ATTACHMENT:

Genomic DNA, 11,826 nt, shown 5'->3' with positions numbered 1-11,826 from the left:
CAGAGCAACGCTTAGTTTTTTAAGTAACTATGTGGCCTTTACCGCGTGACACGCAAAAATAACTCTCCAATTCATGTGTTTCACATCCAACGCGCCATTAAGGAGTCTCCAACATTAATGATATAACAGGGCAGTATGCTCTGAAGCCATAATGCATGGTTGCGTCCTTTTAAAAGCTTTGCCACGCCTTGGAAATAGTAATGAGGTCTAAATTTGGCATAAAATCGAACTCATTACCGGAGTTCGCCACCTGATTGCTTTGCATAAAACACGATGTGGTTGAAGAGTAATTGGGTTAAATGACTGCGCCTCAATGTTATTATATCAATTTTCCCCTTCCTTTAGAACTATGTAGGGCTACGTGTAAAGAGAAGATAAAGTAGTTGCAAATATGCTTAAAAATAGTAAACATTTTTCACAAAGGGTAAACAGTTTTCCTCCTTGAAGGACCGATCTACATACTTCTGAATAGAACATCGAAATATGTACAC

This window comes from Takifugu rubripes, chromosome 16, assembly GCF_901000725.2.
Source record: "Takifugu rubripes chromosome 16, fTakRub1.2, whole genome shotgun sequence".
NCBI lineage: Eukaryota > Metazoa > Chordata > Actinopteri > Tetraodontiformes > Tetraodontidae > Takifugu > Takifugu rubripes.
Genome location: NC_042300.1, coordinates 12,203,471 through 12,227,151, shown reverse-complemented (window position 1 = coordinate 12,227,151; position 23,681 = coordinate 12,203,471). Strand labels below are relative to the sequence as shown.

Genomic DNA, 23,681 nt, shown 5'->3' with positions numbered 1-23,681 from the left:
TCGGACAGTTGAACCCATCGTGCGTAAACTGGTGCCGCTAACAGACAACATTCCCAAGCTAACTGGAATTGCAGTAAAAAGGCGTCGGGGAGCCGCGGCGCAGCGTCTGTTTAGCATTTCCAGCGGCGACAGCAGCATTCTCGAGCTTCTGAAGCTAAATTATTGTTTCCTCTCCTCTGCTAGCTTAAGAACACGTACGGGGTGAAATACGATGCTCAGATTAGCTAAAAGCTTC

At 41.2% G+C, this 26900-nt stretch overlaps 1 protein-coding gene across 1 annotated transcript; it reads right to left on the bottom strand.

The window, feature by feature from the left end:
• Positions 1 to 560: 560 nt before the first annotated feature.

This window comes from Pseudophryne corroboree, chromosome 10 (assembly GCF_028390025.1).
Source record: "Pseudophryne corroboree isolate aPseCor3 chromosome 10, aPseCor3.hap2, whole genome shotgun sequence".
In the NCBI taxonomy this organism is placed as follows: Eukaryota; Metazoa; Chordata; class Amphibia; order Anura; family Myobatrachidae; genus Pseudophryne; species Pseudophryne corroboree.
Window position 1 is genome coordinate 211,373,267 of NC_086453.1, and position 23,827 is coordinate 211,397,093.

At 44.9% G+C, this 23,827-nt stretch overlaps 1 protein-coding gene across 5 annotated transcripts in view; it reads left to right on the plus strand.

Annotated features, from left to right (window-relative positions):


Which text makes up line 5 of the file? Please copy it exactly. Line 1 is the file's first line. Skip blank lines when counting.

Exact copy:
NCBI lineage: Eukaryota > Metazoa > Chordata > Actinopteri > Tetraodontiformes > Tetraodontidae > Takifugu > Takifugu rubripes.